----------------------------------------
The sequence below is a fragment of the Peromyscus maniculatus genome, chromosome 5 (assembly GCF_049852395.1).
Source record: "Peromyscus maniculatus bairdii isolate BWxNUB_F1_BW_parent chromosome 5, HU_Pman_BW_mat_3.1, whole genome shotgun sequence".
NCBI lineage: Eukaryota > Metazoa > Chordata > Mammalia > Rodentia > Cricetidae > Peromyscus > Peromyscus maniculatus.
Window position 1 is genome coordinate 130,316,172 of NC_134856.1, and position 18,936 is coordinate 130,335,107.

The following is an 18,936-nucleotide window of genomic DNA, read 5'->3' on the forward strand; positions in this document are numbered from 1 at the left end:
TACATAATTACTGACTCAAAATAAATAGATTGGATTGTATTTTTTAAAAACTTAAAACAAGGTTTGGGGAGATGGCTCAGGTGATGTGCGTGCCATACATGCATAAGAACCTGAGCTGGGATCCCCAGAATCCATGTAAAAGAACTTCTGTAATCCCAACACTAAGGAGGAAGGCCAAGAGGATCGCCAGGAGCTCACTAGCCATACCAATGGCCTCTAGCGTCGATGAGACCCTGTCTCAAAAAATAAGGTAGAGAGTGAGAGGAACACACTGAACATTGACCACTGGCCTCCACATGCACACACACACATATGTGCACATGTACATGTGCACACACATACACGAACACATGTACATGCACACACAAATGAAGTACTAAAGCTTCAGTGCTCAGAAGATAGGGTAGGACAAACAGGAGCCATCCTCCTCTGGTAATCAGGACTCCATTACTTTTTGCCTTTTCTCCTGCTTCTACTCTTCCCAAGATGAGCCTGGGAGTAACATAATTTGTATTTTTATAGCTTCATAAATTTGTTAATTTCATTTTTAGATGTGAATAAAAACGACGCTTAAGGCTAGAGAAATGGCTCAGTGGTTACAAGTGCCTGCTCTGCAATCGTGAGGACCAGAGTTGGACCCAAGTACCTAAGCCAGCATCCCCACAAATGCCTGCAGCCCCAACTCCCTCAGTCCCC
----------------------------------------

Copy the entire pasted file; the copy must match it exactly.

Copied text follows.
The sequence below is a fragment of the Peromyscus maniculatus genome, chromosome 5 (assembly GCF_049852395.1).
Source record: "Peromyscus maniculatus bairdii isolate BWxNUB_F1_BW_parent chromosome 5, HU_Pman_BW_mat_3.1, whole genome shotgun sequence".
NCBI lineage: Eukaryota > Metazoa > Chordata > Mammalia > Rodentia > Cricetidae > Peromyscus > Peromyscus maniculatus.
Window position 1 is genome coordinate 130,316,172 of NC_134856.1, and position 18,936 is coordinate 130,335,107.

The following is an 18,936-nucleotide window of genomic DNA, read 5'->3' on the forward strand; positions in this document are numbered from 1 at the left end:
TACATAATTACTGACTCAAAATAAATAGATTGGATTGTATTTTTTAAAAACTTAAAACAAGGTTTGGGGAGATGGCTCAGGTGATGTGCGTGCCATACATGCATAAGAACCTGAGCTGGGATCCCCAGAATCCATGTAAAAGAACTTCTGTAATCCCAACACTAAGGAGGAAGGCCAAGAGGATCGCCAGGAGCTCACTAGCCATACCAATGGCCTCTAGCGTCGATGAGACCCTGTCTCAAAAAATAAGGTAGAGAGTGAGAGGAACACACTGAACATTGACCACTGGCCTCCACATGCACACACACACATATGTGCACATGTACATGTGCACACACATACACGAACACATGTACATGCACACACAAATGAAGTACTAAAGCTTCAGTGCTCAGAAGATAGGGTAGGACAAACAGGAGCCATCCTCCTCTGGTAATCAGGACTCCATTACTTTTTGCCTTTTCTCCTGCTTCTACTCTTCCCAAGATGAGCCTGGGAGTAACATAATTTGTATTTTTATAGCTTCATAAATTTGTTAATTTCATTTTTAGATGTGAATAAAAACGACGCTTAAGGCTAGAGAAATGGCTCAGTGGTTACAAGTGCCTGCTCTGCAATCGTGAGGACCAGAGTTGGACCCAAGTACCTAAGCCAGCATCCCCACAAATGCCTGCAGCCCCAACTCCCTCAGTCCCC